It is 9 AM in Phoenix, and after walking the 12.7 miles from Terminal A to Terminal B I can definitively conclude either (a) that this is the busiest airport in the country, or (b), it has the fewest seats. I reach my gate a full hour before the flight and it looks like a refugee camp, with people sprawled out across the floor as far as the eye can see. I consider calling the Red Cross, but instead opt for standing against a wall and thanking the Gods that my prosthesis permits me to pre-board. Flight #5, like all my previous flights, has no empty seats.

day 6, flight #6: Tampa to LaGuardia

By far the most interesting of my security check appearances. As I’m waiting to go through another full-body scanner, I see a group of wheelchair athletes get waved to the front of the line. From their team polo shirts, I quickly deduce that I’m looking at some members of the Canadian Wheelchair Rugby Team. Most of its members look like they’re spinal cord injury survivors, but their ranks also include a bilateral below-the-knee amputee. My thoughts, as these guys rocket to the front of the line aren’t, “Wow, guys who play murderball!”, or “I should introduce myself to the bilateral BK,” but rather: “[Expletive deleted!] Four guys in wheelchairs means 4 ‘male assists’ who can’t help me and the Patriots’ kickoff is 5 minutes from now!” (Pre-Pats v. Texans. And no, I don’t want to talk about this weekend’s game.)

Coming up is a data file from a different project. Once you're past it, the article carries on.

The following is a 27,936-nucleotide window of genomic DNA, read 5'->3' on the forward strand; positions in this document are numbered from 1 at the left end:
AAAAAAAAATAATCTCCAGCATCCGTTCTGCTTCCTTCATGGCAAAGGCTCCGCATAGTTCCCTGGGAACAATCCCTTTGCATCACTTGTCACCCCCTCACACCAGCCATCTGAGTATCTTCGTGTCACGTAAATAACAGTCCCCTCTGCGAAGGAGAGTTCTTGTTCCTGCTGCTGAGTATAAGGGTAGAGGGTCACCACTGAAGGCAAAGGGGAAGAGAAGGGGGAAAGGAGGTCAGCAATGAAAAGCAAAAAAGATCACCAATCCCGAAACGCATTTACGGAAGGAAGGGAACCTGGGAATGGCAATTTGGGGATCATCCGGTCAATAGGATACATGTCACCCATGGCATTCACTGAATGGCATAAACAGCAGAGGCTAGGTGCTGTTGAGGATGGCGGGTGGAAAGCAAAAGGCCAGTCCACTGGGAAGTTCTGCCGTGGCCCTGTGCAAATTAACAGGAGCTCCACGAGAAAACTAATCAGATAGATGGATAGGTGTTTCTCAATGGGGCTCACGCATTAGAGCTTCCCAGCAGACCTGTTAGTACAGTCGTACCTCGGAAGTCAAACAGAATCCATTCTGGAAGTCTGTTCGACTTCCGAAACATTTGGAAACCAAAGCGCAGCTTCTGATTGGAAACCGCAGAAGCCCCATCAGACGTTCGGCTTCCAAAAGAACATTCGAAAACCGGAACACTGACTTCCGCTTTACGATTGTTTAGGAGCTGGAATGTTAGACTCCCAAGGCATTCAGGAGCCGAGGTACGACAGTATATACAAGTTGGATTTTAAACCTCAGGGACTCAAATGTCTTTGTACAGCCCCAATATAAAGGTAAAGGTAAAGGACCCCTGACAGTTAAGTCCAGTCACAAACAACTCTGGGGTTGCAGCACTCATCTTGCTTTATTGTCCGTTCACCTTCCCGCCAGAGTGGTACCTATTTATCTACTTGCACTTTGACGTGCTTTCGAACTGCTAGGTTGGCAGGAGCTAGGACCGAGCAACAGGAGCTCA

I am, when it comes right down to it, a selfish bastard.